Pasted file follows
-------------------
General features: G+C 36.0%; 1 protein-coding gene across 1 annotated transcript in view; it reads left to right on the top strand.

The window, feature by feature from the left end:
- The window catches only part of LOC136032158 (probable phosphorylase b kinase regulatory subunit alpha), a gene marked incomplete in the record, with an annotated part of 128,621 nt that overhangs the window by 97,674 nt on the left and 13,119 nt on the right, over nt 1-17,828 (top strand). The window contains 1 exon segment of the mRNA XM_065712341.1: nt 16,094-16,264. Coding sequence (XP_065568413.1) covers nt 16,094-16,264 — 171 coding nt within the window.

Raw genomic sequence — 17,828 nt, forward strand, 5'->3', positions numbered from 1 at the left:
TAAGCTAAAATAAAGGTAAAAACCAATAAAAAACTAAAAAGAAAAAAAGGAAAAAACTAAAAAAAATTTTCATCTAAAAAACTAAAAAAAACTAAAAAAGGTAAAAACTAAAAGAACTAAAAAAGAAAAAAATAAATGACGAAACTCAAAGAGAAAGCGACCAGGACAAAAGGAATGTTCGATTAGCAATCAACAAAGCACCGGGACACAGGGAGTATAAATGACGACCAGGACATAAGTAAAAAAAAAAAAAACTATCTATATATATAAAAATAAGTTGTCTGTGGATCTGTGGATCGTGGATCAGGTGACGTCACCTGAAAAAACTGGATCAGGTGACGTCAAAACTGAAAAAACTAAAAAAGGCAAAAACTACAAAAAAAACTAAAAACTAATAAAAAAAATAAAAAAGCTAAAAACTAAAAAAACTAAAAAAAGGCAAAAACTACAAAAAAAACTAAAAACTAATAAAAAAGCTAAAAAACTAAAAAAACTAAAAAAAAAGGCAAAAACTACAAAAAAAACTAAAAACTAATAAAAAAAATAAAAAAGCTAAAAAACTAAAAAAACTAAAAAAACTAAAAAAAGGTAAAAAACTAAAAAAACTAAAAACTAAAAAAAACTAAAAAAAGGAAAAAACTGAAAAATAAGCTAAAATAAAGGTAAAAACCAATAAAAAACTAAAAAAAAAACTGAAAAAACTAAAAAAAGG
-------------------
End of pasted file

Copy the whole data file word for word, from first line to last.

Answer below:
General features: G+C 36.0%; 1 protein-coding gene across 1 annotated transcript in view; it reads left to right on the top strand.

The window, feature by feature from the left end:
- The window catches only part of LOC136032158 (probable phosphorylase b kinase regulatory subunit alpha), a gene marked incomplete in the record, with an annotated part of 128,621 nt that overhangs the window by 97,674 nt on the left and 13,119 nt on the right, over nt 1-17,828 (top strand). The window contains 1 exon segment of the mRNA XM_065712341.1: nt 16,094-16,264. Coding sequence (XP_065568413.1) covers nt 16,094-16,264 — 171 coding nt within the window.

Raw genomic sequence — 17,828 nt, forward strand, 5'->3', positions numbered from 1 at the left:
TAAGCTAAAATAAAGGTAAAAACCAATAAAAAACTAAAAAGAAAAAAAGGAAAAAACTAAAAAAAATTTTCATCTAAAAAACTAAAAAAAACTAAAAAAGGTAAAAACTAAAAGAACTAAAAAAGAAAAAAATAAATGACGAAACTCAAAGAGAAAGCGACCAGGACAAAAGGAATGTTCGATTAGCAATCAACAAAGCACCGGGACACAGGGAGTATAAATGACGACCAGGACATAAGTAAAAAAAAAAAAAACTATCTATATATATAAAAATAAGTTGTCTGTGGATCTGTGGATCGTGGATCAGGTGACGTCACCTGAAAAAACTGGATCAGGTGACGTCAAAACTGAAAAAACTAAAAAAGGCAAAAACTACAAAAAAAACTAAAAACTAATAAAAAAAATAAAAAAGCTAAAAACTAAAAAAACTAAAAAAAGGCAAAAACTACAAAAAAAACTAAAAACTAATAAAAAAGCTAAAAAACTAAAAAAACTAAAAAAAAAGGCAAAAACTACAAAAAAAACTAAAAACTAATAAAAAAAATAAAAAAGCTAAAAAACTAAAAAAACTAAAAAAACTAAAAAAAGGTAAAAAACTAAAAAAACTAAAAACTAAAAAAAACTAAAAAAAGGAAAAAACTGAAAAATAAGCTAAAATAAAGGTAAAAACCAATAAAAAACTAAAAAAAAAACTGAAAAAACTAAAAAAAGG